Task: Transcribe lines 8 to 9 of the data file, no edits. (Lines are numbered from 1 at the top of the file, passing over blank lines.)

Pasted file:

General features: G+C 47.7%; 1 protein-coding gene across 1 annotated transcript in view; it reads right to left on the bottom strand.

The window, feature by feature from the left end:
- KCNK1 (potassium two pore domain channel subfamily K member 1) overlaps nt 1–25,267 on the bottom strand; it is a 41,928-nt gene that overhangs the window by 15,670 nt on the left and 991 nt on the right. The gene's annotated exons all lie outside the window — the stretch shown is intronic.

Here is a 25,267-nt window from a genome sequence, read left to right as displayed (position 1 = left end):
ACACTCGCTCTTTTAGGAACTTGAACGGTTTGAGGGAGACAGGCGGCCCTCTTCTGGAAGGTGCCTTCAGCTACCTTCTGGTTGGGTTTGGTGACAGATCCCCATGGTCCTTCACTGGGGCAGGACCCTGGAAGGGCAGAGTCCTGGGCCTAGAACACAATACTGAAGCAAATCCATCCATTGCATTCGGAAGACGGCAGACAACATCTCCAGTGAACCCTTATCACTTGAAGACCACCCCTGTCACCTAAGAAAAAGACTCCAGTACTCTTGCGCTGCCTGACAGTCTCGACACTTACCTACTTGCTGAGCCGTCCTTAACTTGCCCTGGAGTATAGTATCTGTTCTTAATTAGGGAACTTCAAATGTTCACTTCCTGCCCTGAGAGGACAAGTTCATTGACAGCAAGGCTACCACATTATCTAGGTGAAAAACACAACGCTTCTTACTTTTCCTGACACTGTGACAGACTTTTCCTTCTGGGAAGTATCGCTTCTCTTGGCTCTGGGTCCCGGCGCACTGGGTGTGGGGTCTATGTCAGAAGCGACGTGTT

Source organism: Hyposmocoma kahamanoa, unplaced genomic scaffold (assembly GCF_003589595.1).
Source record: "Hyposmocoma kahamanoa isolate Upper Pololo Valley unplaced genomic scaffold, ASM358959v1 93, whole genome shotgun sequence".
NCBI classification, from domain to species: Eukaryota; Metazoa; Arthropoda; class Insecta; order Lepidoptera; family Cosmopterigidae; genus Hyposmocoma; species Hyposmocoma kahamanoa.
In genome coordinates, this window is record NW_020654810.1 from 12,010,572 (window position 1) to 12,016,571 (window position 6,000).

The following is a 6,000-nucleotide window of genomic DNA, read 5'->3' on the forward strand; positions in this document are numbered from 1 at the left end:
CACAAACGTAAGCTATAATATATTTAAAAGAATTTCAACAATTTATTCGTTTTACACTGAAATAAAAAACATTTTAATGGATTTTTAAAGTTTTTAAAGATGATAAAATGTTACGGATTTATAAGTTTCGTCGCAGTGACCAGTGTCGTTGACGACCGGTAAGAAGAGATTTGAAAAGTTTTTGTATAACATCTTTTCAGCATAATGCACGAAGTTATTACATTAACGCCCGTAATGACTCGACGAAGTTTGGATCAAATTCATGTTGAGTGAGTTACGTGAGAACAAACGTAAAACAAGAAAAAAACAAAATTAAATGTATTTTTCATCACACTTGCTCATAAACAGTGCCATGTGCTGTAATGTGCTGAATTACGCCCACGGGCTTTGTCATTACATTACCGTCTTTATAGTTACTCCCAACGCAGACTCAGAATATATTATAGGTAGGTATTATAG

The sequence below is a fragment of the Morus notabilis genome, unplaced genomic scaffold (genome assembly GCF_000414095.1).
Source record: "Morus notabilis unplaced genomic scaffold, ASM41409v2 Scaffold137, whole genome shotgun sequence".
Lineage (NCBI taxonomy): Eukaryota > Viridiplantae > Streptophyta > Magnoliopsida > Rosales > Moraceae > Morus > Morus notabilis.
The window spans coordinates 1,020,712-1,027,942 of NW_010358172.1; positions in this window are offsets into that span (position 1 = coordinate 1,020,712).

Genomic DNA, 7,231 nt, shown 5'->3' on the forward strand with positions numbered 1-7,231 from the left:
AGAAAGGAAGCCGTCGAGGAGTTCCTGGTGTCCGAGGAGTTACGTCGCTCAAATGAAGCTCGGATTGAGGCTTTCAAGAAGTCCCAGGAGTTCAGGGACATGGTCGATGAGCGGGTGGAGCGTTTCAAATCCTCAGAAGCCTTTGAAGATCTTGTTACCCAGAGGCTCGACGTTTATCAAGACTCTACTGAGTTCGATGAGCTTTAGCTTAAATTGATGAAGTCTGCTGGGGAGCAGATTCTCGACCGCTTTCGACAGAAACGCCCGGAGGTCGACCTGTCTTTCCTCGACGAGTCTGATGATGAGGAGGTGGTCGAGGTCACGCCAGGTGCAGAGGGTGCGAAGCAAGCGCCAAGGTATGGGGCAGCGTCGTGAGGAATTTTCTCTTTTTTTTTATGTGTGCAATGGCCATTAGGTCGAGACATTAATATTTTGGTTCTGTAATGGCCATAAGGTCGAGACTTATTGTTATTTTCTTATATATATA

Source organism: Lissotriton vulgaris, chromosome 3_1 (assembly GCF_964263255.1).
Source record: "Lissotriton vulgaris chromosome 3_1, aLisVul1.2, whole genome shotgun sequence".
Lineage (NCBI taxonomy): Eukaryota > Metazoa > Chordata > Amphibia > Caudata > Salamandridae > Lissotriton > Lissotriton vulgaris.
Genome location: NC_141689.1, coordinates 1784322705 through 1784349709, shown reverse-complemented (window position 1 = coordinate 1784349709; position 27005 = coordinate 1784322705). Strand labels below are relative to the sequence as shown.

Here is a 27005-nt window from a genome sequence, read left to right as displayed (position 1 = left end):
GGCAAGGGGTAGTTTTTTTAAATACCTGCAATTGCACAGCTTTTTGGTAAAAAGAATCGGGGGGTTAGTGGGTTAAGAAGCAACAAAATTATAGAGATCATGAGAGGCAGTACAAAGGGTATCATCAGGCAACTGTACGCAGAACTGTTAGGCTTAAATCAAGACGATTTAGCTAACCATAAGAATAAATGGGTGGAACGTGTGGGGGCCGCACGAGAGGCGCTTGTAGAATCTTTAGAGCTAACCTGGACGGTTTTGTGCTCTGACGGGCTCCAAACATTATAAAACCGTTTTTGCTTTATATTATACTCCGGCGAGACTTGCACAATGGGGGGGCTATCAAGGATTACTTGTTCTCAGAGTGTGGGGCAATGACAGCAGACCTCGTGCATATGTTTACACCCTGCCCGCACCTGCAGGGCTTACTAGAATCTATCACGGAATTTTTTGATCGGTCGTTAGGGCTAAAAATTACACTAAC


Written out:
NCBI classification, from domain to species: Eukaryota; Metazoa; Arthropoda; class Insecta; order Lepidoptera; family Cosmopterigidae; genus Hyposmocoma; species Hyposmocoma kahamanoa.
In genome coordinates, this window is record NW_020654810.1 from 12,010,572 (window position 1) to 12,016,571 (window position 6,000).